Slovenian-born artist Gregor Kregar is primarily based in New Zealand after completing his Master of Fine Arts from Elam School of Fine Arts in Auckland. Recognised for a diverse practice that engages with a range of materials, his work is known for its monumental scale that commands attention and subverts expectations.
I Appear and Disappear is an experimentation with the mundane, playing with scale and repetition. It exhibits a collection of sculptural self-portraits of the artist in orange overalls varying from life-sized to miniature. The making process first involved a full-sized cast of the artist, with each iteration cast from the previous form, resulting in a gradual reduction of size due to the slight shrinkage of clay as it dries and is fired. Kregar was interested in the idea of self-cloning and self-portraiture - it implied that in each doubling of yourself something gets lost, a sly commentary on the artistic ego in self-portraiture.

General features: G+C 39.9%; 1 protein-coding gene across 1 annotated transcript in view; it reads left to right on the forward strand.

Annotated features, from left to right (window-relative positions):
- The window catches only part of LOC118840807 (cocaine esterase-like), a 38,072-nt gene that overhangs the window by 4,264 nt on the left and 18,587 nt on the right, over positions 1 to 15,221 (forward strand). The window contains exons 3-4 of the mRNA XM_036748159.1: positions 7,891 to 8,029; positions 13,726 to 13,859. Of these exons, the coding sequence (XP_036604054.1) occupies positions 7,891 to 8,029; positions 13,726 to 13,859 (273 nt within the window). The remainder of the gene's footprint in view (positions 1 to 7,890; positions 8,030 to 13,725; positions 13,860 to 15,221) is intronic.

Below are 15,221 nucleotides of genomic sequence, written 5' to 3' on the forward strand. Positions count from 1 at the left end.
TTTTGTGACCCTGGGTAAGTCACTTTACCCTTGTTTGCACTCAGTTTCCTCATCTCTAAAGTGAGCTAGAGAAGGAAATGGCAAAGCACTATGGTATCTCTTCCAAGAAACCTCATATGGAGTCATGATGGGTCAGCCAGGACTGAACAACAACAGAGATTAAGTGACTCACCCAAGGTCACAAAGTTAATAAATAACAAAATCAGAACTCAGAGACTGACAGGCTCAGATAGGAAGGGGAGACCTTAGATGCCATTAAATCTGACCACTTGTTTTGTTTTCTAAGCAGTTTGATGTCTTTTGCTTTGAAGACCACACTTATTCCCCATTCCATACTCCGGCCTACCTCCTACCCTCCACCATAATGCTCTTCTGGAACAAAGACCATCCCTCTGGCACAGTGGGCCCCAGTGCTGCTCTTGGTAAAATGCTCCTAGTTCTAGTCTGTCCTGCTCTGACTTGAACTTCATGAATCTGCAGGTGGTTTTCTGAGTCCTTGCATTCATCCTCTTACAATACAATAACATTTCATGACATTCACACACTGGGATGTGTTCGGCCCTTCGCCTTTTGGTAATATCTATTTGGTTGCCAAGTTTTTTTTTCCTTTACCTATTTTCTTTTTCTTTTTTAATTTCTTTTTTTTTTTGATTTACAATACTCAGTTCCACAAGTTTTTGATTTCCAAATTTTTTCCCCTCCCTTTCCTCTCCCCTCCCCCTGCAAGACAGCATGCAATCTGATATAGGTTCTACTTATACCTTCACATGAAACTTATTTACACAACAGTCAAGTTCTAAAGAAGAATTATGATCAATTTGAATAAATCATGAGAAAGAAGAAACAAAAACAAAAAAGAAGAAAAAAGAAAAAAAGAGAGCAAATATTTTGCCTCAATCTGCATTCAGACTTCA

Historically portraits were tools used by the elite to project power, often commemorating the upper-class and privileged such as kings, heroes, and presidents. Instead, what is presented is a self-portrait of the artist as a worker gradually becoming invisible and consequently directly opposing such elitist conventions. Connected with Early Russian avant-garde and utopian beliefs of a socially conscious era, Kregar negotiates the boundaries of not only art and craft, but contemporary and traditional art practices. This examination of the figure in both contexts reveals a possibility of repositioning self-portraiture in current discourse.